Graduated Driver License is critical for teens, parents
As May comes to an end, I wonder how many people know it’s Global Youth Traffic Safety Month. Advocates across the U.S. and around the world are beating the drum to call attention to the dangers teens face on the road. But I’m not sure that the people who most need to hear that message actually are. I point that out not as a criticism, but to motivate all of us to do more to engage parents.
I live in New Jersey, a state recognized for having a strong graduated driver license (GDL) law. It has been in effect for more than a decade and credited with lowering teen driver crashes, injuries and fatalities to historic lows. But a recent poll of New Jersey parents of teen drivers 16 to 20 years of age, found that 68 percent lack adequate understanding of the state’s GDL law. That’s frustrating because parents who don’t understand how and why GDL works aren’t leveraging a tool that is proven to lower their teens’ crash risk.
Parents hold the keys to mitigating this risk. Research confirms parental involvement is critical and a survey from The Allstate Foundation found that teens cite their parents as the number one influence when it comes to learning to drive. Yet the New Jersey poll also found that only 30 percent of parents surveyed said they are their teens’ “most important driving teacher” and 16 percent said they played only a “small role” in coaching their novice driver. Ensuring that parents not only understand the important role they play in teaching and supervising their new driver, but also that their teens expect and welcome their involvement is critical.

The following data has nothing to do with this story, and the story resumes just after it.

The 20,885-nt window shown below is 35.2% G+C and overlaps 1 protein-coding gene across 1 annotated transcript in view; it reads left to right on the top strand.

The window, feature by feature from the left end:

What can we do? Parents are busy and didn’t grow up with GDL, so they’re not actively seeking out information. Some may not even know it exists. So it’s up to us to find ways to put GDL in front of moms and dads. That, however, is going to take more than printing a brochure or posting content on a website. I challenge all advocates to join with me in having a one-on-one conversation about GDL with at least one parent every week – starting this week. Begin with a family member, neighbor or friend. It may seem simplistic, but parents do welcome information about how they can help keep their teens safe. I say that not as an advocate, but as the mother of a teen driver.
*The views and opinions expressed in this blog are solely those of the author and do not necessarily reflect the views of the Foundation for Advancing Alcohol Responsibility (Responsibility.org) or any Responsibility.org member.*